The Turkish government expected the budget deficit in 2018 to reach $17.3 billion. Turkey’s parliament has approved on Saturday the government’s 2018 budget, which includes increased spending on defense and projects a rise in the fiscal deficit to 65.9 billion lira ($17.28 billion).
The 2018 budget includes changes in tax regulations, including tax increases for companies and motor vehicles, to help pay for increased security.
The government announced a 40 percent increase on motor vehicles taxes in September to divert the proceeds to the defense and security budget, but then dropped it to 25 percent after wide-range public objections.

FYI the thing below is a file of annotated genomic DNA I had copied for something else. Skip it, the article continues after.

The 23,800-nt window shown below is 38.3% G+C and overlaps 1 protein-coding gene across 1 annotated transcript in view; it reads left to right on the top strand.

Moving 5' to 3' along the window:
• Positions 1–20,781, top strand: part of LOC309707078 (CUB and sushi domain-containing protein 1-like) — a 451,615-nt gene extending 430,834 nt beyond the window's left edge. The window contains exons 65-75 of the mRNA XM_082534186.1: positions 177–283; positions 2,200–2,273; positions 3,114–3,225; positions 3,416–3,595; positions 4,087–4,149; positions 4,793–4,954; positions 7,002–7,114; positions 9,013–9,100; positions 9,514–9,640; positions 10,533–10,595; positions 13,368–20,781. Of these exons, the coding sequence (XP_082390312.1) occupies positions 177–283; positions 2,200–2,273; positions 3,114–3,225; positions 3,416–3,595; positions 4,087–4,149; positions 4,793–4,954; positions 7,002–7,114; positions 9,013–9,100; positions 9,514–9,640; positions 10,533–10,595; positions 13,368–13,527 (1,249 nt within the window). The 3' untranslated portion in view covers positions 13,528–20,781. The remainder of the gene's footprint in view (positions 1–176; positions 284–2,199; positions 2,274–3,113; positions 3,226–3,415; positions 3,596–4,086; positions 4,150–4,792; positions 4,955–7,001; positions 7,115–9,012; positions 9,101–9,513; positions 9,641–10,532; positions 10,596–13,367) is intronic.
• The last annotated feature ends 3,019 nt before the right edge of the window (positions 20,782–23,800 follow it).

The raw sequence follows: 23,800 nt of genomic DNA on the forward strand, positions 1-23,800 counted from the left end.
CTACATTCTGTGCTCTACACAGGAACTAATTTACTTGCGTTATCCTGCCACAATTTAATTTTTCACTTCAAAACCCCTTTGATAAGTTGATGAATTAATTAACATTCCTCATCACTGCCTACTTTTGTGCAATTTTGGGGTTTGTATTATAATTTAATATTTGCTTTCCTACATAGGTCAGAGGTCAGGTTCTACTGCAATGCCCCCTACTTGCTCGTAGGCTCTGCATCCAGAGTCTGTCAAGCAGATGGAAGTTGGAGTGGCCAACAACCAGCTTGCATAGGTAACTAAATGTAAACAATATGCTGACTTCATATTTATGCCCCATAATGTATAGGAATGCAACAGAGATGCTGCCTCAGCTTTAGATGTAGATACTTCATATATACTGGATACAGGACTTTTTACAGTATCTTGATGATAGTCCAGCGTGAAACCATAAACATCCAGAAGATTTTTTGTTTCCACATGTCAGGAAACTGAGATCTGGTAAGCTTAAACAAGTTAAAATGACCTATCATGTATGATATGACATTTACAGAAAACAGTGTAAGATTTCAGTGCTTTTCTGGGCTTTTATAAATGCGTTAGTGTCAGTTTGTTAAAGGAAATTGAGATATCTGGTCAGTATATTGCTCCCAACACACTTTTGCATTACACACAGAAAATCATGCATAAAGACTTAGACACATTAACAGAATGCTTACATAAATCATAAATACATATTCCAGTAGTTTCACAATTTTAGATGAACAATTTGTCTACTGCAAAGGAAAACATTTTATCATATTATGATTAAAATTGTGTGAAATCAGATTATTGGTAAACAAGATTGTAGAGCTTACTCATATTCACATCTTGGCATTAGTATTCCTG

Turkey's budget deficit for the current year is expected to hit $16.5 billion, nearly twice the 2016 budget deficit of about $8.5 billion.
Turkey’s 2018 budget also projects tax income of 599.4 billion lira, up some 15 percent from estimates for 2017.
Over the past two years, Turkey’s current account deficit has widened due to increasing government incentives to boost the economy and defense spending. Next year’s budget deficit to gross domestic product ratio is expected to be 1.9 percent.
Turkey's trade deficit rose 85.23 percent year-on-year in September to $8.14 billion.
The government says the additional defense spending is urgently needed to modernize the military, the second-largest in the NATO alliance, and meet the costs of domestic and foreign security operations.
Turkey’s economy has recovered from a downturn that followed an attempted coup last year, helped by a series of government stimulus measures.
GDP grew 11.1 percent year-on-year in the third quarter, its fastest expansion in six years, according to official data.